If the container is going to stand against a wall or fence, put tall plants in the back where they won’t block light and air from shorter neighbors. If the container will be out in the open, place the tallest plants in the center.
If you don't like the look of bare soil in pots, top dress around plant stems with gravel, crushed shells, attractive pebbles or some other quick-draining layer. This looks more "finished" and also helps retain moisture.
CONTAINER CARE & MAINTENANCE
Remember that annuals and other plants will require more water in containers than in flower beds. The soil in containers dries out much faster, simply due to lower soil volume and less insulation, which allows the soil to heat up and moisture to evaporate quicker. A soil meter can help you keep a close eye on the moisture level of the soil. Also, use a watering can with a long spout or watering wand to deliver water straight to the pot and avoid wetting the foliage.
Nutrients are quickly washed out from the potting mix with all the watering that containers require. Plants do best with a steady supply of a small amount of fertilizer, so supplementing them weekly is much better than a once-a-month schedule that produces feast, then famine.
Regularly snip off spent flower stalks and errant branches to keep your containers looking clean and healthy.
See more about how to care for containers: 6 Tips for Successful Container Plants
CONTAINER DESIGN & DISPLAY
'Summit Ridge' container recipe: Proven Accents® Illusion® Garnet Lace, Graceful Grasses® Fiber Optic Grass, Graceful Grasses® Vertigo®, Supertunia® Latte™, and Supertunia® White. Photo: Proven Winners
Follow these tips to help you display your containers perfectly:
- Small pots dotted about the wider garden tend to look lost, so, as a general rule, keep these close to the house in places where you have a chance to stop and admire small plants. Large containers work well anywhere.
- Use small pots (less than 12 inches in diameter) to create changing displays of small plants such as bulbs, herbs, sempervivum and alpines. Single pots allow you to mix and match your display easily, according to what's in bloom.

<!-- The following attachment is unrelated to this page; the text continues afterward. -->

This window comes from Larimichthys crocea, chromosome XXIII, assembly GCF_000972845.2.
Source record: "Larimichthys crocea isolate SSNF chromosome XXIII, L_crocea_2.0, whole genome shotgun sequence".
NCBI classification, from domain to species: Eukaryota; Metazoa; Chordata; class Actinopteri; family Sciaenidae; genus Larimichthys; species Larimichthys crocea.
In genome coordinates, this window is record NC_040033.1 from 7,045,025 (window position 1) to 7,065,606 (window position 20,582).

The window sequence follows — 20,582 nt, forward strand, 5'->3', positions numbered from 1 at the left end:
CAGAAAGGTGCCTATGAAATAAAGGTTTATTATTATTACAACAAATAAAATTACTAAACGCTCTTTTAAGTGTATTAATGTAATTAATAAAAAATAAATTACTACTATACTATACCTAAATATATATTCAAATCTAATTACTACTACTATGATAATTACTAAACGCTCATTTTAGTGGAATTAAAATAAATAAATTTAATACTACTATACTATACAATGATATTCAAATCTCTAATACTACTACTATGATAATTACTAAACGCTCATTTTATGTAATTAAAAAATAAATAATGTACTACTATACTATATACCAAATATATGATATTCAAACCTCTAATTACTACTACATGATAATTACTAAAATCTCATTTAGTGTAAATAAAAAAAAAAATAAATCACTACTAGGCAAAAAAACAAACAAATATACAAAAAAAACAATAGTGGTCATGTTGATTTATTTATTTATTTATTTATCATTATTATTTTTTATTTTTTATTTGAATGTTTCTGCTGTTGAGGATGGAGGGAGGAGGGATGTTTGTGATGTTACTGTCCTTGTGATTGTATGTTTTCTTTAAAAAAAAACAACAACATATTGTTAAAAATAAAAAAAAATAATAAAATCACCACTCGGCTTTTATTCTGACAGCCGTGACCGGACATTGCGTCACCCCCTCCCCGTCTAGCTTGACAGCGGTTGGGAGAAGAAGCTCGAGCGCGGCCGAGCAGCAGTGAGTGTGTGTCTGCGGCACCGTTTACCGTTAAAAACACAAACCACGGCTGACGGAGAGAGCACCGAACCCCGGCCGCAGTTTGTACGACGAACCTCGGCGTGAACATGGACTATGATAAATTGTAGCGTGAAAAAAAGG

- Different levels are the key to good group displays. Buy an inexpensive florist's stand (tiered shelves that stand in a corner or against a wall) to lift pots closer to eye level and create a composition of varying colors, textures and shapes. Or, turn empty pots on end and use them as stands or hide bricks or wooden blocks behind other pots.
- The repetition trick is popular with interior designers, but it works in the garden, too. Put an identical plant in identical pots-an agave in a terra-cotta pot, for example-and use them evenly spaced to emphasize a linear feature, such as a low wall, a flight of steps or the edge of a pool.
- Think of large container plants as design features that can reinforce the permanent structure of your garden. Use a pair of clipped boxwood or bay to flank a doorway or entrance; delineate a seating area with a living wall of laurel in troughs; place pots of lavender on wide steps where you can catch the scent as you walk past.
- Use containers as a low-key way of directing visitors around the garden, for example, to edge a worn patch of lawn where you don't want people to cut through or to direct the eye to seating or pathways.
- Use terra-cotta saucers under pots where possible to prevent staining floor surfaces. Large saucers can be a feature in themselves-place a layer of attractive pebbles in the saucer and stand the plant on these. This way, collected water won't rot roots and will raise humidity levels around the plant.
TIPS FROM OUR READERS
"Think not just of color, but also texture and leaf sizes." — Susan Nock, SN Garden Design
"Add more plants than you think you’re going to need." — JJ De Sousa, Digs Portland
"Create, mix and match. Don’t be scared!" — Katherine Cain, Vivero Growers
"Have fun with what you’re selecting for the container—mix edibles & annuals, go for texture! A container is that chance to experiment. Experiment with the container itself, too." — Cris Blackstone, Make Scents
"If your planter is deep & wide, be sure to use a foundation type of plant (eg. boxwood), which will remain as your permanent base plant all year. Then play around seasonally with annuals, color & texture as filler & spiller. You can even add more height around the foundation plant as thriller. You’ll be amazed how many artistic & unique styles you can create to enjoy the same pot all year long." — Maryam Yaghoubi Farzaneh, Hortus Life
"Containers are great to place plants right next to seating so you can enjoy plants, and even fragrance, right next to you. They also can bring plants up closer to eye level. Containers are also great to ‘contain’ those beautiful but ‘bully-like’ plants that would otherwise take over the garden in-ground." — Jennifer Nitzky, Landscape Architect
"Adding a layer of rock to the bottom does not help with drainage. Studies have found this actually has the opposite effect. Just cover the hole with a piece of screen before filling the pot." — Janet Sluis, Horticulturist
"For a beautiful summer screen, try curly willow, ginger or bamboo in a trough." — Daniel Ward, Longshadow Planters.
Using Drip Irrigation to Water Your Container Plants
Learn how to set up a drip irrigation system for your containers.